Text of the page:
Robert W. Gereau, Ph.D.


Neurosciences Program
Molecular Cell Biology Program

  • 314-362-8312

  • 314-362-8795

  • 314-362-8334

  • 8054

  • 5530 Clinical Sciences Research Building



  • pain, neurobiology, ion channel, synaptic transmission, signal transduction, optogenetics, electrophysiology

  • Cellular and molecular mechanisms of chronic pain, preclinical and translational research

Research Abstract:

Our lab is interested in determining the cellular and molecular changes that underlie the development of chronic pain conditions. Over 100 million people in the U.S. alone suffer from chronic pain, but the treatments available to these patients are few and their use is limited by severe side effects of these medications. Unfortunately for these individuals, little progress has been made in the development of new types of medications to treat pain. In our lab, we utilize a combination of behavioral studies, patch clamp electrophysiology, optogenetics, molecular biology and genetic approaches to understand the role of neurotransmitter receptors and signaling pathways involved in nervous system plasticity that underlies pain sensitization. Our studies examine plasticity in primary sensory neurons where painful stimuli are transduced, in the dorsal horn of the spinal cord where the first synaptic relay occurs for pain signals headed to the brain, and in the amygdala, a region of the brain important for the negative emotional components of pain. Our goal is to identify molecular targets for the development of new classes of pain relieving medications, and to test these mechanisms in preclinical (mouse) models and in humans. The lab has a strong focus on clinical translation. To that end, we also conduct proof of concept clinical studies in healthy volunteers and patients to test the potential clinical efficacy of therapies that modulate the molecular pathways we have identified in our preclinical studies.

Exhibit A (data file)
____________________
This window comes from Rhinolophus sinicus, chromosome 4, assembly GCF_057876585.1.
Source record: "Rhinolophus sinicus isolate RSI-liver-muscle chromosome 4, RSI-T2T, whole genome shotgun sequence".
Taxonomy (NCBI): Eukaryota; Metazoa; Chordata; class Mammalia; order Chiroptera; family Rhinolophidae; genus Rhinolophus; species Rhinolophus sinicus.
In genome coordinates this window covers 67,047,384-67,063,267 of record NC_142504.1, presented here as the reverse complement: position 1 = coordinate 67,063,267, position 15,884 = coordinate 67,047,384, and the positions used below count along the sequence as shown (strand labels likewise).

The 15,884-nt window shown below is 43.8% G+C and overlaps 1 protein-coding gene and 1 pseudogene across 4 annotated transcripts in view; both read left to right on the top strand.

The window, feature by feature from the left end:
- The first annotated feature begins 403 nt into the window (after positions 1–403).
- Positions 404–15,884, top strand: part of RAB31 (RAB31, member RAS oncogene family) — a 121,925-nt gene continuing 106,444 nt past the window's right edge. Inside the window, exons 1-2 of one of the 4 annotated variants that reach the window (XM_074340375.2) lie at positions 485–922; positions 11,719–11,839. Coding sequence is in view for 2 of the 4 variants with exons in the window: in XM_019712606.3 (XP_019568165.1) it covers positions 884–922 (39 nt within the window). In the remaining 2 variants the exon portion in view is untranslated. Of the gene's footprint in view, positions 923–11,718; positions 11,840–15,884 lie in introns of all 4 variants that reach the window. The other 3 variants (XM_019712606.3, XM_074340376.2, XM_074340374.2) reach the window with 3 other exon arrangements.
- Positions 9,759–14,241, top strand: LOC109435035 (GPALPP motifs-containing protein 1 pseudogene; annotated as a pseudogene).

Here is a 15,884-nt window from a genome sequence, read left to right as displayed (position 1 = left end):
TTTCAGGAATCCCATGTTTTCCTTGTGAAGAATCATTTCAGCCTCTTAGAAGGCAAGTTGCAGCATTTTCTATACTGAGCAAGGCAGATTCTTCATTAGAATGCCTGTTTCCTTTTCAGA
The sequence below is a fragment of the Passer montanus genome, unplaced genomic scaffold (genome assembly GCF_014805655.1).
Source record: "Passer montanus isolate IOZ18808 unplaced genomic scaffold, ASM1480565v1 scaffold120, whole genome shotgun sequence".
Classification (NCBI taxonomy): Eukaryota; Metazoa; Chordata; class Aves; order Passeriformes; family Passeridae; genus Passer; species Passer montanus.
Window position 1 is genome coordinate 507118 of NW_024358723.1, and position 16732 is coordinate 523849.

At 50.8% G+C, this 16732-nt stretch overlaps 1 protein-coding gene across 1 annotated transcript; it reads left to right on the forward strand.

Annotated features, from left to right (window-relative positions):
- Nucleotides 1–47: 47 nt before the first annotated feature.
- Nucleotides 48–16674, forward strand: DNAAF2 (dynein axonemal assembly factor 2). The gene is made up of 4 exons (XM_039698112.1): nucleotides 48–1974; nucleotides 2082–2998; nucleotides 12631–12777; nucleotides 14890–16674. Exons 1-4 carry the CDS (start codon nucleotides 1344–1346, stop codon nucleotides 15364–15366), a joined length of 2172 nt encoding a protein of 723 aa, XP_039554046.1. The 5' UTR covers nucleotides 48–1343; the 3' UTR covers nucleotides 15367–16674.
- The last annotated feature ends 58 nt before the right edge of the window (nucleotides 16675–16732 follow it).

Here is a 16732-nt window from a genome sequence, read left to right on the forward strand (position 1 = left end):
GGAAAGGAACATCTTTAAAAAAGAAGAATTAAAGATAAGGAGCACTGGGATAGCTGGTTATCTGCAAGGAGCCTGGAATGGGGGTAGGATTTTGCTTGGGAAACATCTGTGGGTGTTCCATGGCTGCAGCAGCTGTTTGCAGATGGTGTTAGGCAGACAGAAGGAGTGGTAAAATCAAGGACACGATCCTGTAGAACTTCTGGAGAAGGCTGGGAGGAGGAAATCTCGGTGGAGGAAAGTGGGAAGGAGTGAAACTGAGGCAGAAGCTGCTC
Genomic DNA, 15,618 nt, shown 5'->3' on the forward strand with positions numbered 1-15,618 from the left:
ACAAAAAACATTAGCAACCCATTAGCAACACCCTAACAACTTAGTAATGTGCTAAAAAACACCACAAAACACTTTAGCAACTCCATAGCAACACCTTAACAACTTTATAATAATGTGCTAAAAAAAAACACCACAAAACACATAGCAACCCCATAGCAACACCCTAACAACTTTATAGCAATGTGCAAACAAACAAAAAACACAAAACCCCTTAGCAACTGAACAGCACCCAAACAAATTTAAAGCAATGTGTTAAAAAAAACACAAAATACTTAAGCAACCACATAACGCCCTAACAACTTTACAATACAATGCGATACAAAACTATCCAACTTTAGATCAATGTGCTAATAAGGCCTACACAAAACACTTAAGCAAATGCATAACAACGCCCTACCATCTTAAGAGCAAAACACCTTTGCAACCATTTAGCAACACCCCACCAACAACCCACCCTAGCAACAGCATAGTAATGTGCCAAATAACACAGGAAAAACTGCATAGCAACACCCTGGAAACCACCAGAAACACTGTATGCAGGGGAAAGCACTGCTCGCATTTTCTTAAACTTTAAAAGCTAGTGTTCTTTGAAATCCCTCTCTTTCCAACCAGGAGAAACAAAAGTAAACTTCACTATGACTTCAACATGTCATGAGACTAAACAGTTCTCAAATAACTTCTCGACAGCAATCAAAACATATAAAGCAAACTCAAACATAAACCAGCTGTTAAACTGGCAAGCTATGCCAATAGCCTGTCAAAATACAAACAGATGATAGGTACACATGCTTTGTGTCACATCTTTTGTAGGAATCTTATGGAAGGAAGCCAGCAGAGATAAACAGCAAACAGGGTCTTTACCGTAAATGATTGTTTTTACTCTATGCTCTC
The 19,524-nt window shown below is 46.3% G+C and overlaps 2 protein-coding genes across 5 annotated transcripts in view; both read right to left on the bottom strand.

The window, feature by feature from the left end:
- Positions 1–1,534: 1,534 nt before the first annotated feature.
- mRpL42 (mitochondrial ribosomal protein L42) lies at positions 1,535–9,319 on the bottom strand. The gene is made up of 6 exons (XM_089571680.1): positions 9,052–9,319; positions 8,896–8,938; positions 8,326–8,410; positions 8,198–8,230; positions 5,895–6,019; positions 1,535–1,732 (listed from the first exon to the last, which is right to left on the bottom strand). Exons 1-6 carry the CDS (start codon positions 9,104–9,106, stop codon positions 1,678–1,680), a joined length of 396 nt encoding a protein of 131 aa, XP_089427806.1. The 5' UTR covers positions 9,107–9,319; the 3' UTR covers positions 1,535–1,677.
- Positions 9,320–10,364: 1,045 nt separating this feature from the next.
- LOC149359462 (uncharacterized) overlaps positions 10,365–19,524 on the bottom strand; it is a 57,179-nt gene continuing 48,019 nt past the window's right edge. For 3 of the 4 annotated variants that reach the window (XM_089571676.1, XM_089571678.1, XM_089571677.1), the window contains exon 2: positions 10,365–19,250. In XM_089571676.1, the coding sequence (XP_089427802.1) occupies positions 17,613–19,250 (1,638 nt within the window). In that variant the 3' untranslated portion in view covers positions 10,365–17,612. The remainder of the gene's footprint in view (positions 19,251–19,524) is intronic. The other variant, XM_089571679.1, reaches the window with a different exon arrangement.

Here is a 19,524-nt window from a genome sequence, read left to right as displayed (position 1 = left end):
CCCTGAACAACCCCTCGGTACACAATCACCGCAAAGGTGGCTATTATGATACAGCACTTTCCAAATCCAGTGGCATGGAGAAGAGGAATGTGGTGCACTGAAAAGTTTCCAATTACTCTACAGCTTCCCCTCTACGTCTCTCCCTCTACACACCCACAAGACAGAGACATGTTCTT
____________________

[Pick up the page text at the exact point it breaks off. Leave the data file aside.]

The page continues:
Selected Publications:

Davidson S, Copits BA, Zhang JM Page G, Ghetti A and Gereau RW (2014) Human sensory neurons: Membrane properties and sensitization by inflammatory mediators. Pain. doi: 10.1016/j.pain.2014.06.017. [Epub ahead of print] PMID: 24973718.
*Selected by the Pain Research Forum as an “Editor’s Pick”

Lai HH, Gardner V, Ness TJ, and Gereau RW (2014) Segmental Hyperalgesia to Mechanical Stimulus in Interstitial Cystitis/Bladder Pain Syndrome - Evidence of Central Sensitization. Journal of Urology. 191(5):1294-9. PMID: 2431609

Crock LW, Kolber BJ, Morgan CD, Sadler KE, Vogt SK, Bruchas MR, Gereau RW 4th. (2012) Central amygdala metabotropic glutamate receptor 5 in the modulation of visceral pain. Journal of Neuroscience. 32(41):14217-26

Schwedt TJ, Krauss MJ, Frey, K and Gereau RW. Episodic and chronic migraineurs are hypersensitive to thermal stimuli between migraine attacks. Cephalalgia 2011 31(1):6-12. PMID:209746

Hu HJ and Gereau RW. Metabotropic glutamate receptor 5 regulates excitability and Kv4.2-containing K+ channels primarily in excitatory neurons of the spinal dorsal horn. Journal of Neurophysiology 2011 105:3010-21. PMID:21451053

Kolber BJ, Montana MC, Carrasquillo Y, Zhu J, Heinemann SF, Muglia L, and Gereau RW. Activation of metabotropic glutamate receptor 5 in the amygdala modulates pain-like behavior. Journal of Neuroscience 2010 30:8203-13.

Chiechio S, Zammataro M, Morales ME, Busceti CL, Drago F, Gereau RW, Copani A, and Nicoletti F. Epigenetic modulation of mGlu2 receptors by histone deacetylase inhibitors in the treatment of inflammatory pain. Molecular Pharmacology 2009 75:1014-20. PMID:19255242

Hu HJ, Alter BJ, Carrasquillo Y, Qiu CS, Gereau RW. Metabotropic glutamate receptor 5 modulates nociceptive plasticity via extracellular signal-regulated kinase-Kv4.2 signaling in spinal cord dorsal horn neurons. Journal of Neuroscience 2007 27:13181-91.

Hu HJ, Carrasquillo Y, Karim F, Jung WE, Nerbonne JM, Schwarz TL, and Gereau RW. The Kv4.2 potassium channel subunit is required for pain plasticity. Neuron 2006 50:89-100.

Bhave G, Zhu W, Wang H, Braser DJ, Oxford GS and Gereau RW (2002) cAMP-dependent protein kinase regulates desensitization of the capsaicin receptor (VR1) by direct phosphorylation. Neuron 2002 35:721-31.

Last Updated: 8/6/2014 12:13:20 PM

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